November 4, 2008

Misleading failure rates on small businesses

It seems to be common knowledge that 80 or 90% of small businesses fail in the first year. I've heard this statistic enough times that it seems as if it must be a fact proven multiple times and written in stone somewhere. But the problem is its not really a fact.

I mentioned a while ago that Matt at YFNCG posts in Statistics Shmatistics about the wide variation in statistics cited about failure rates of new small businesses.

In his article he cites several sources with statistics on the small business failure rate that are all over the place.

Matt cites sources with failure rates as high as 95% and as low as 25%:

“Nearly half of small businesses fail within a year…90 to 95 percent of small businesses fail within five years.” - Acording (sic) to this article, the stats come from the Small Business Association, but they don’t say what reports were used or who in the SBA reported them."


"In an article on Small Business Trends Scott Shane presents stats from his book that show only 25% of businesses fail after the first year and 50% are still going strong after year 5."

I just found another source myself from
Dr. Gregory B. Murphy a professor at the college of business at University of Southern Indiana where he explains why the numbers might be so far off:

Conventional wisdom regarding small business failure rates is based on the assumption that if a small business can be identified as new in a given year and cannot be identified five years later, it’s a failure."

So if the business is in a list one year and not on the list the next year they count it as a failure.

Just because a small business is no longer listed in a given source doesn’t mean it is no longer there. A number of sources that list small businesses are based on compiled yellow pages. Other sources require the small business owner to pay a fee and/or provide company information to be included in their listings. So what happens if a small business is no longer listed in a source because the owner no longer wants to pay the listing fee or provide the requested information? You guessed it. If that source is being used to track the small business, it probably will be counted as a failure — even if nothing else about the business has changed."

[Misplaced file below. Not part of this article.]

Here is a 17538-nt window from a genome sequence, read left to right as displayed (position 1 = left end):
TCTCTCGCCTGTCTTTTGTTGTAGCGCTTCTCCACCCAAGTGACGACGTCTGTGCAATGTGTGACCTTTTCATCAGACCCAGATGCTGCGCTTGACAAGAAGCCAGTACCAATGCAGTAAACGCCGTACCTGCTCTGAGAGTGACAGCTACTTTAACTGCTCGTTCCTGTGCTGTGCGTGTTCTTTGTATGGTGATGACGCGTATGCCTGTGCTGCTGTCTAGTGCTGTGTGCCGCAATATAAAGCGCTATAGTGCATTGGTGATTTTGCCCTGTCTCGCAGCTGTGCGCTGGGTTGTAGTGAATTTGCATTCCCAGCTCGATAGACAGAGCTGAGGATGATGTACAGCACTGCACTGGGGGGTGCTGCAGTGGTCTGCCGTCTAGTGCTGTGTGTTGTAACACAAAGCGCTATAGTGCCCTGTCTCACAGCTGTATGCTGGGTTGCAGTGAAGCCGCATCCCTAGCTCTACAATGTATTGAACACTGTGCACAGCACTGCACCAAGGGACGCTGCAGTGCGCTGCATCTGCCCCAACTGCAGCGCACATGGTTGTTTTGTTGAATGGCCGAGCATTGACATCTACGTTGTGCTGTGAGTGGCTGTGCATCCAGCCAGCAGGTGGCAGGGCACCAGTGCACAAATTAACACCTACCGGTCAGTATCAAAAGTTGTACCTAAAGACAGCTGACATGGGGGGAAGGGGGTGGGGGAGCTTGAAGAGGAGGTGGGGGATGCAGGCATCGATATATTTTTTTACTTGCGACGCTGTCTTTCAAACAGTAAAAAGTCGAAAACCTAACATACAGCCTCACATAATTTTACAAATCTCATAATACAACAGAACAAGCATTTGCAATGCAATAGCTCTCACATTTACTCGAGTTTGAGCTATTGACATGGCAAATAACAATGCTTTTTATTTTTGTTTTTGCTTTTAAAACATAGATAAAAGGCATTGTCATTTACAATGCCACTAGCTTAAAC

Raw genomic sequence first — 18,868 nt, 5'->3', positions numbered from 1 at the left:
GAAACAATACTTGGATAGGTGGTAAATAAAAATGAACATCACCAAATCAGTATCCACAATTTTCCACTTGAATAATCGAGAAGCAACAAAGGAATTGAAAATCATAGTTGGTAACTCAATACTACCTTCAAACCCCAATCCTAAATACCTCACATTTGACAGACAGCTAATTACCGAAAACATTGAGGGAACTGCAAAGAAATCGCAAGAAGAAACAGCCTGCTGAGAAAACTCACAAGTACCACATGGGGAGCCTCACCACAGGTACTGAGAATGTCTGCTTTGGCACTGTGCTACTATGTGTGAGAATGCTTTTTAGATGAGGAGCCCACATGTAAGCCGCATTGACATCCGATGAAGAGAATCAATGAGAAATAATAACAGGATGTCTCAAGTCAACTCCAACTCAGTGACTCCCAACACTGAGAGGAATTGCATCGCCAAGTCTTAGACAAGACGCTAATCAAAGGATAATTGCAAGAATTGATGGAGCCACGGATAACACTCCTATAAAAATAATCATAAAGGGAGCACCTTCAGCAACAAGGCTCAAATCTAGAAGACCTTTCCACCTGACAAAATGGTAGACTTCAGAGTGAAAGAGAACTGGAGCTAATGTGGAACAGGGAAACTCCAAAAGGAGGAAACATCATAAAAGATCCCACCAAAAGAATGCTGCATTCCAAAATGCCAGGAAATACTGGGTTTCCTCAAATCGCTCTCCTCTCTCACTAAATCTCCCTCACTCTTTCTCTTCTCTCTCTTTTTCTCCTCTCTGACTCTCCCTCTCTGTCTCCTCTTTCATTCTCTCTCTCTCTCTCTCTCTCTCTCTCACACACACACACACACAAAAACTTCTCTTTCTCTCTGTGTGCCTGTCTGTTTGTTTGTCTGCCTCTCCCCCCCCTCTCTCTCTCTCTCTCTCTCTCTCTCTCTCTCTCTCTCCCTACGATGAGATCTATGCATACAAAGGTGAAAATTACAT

So part of the problem may just be poor quality data.

Other reasons why the 'failure' rate data isn't necessarily good is what they call a failure:

"If an entrepreneur successfully starts and grows a business and then sells it to another company at a nice profit, should that business be counted as a failure because it no longer exists as a separate entity? Clearly not. If a near-retirement professional starts a consulting company to cap off his or her career and does so successfully and then retires, closing the business four years later, should that business be counted as a failure? Ironically, very successful small businesses may be mistakenly labeled as failures."

So if you sell a business then it could end up in the 'failure' bin. Clearly that's not right.

The high numbers in the 80-95% range don't even pass a sanity check. Think about how many businesses you know of in your town. Consider all the restaurants, bars, barbers, furniture shops, car dealers, and all the other small businesses. Then think about how many of them went out of business in the past year. Is it anywhere near 80-90%? I'd bet its almost always not nearly that high.

If you hear someone say that 80 or 90% of businesses fail in the first year then take it with a grain of salt.

1 comment:

  1. In the time since I had writen that article, I'm still seeing new data coming out putting a different spin on these numbers. What it comes down to is that the definition of "failure" that these reports used is flawed. I think failure is wanting to start a business, but not doing so out of fear of failutre.


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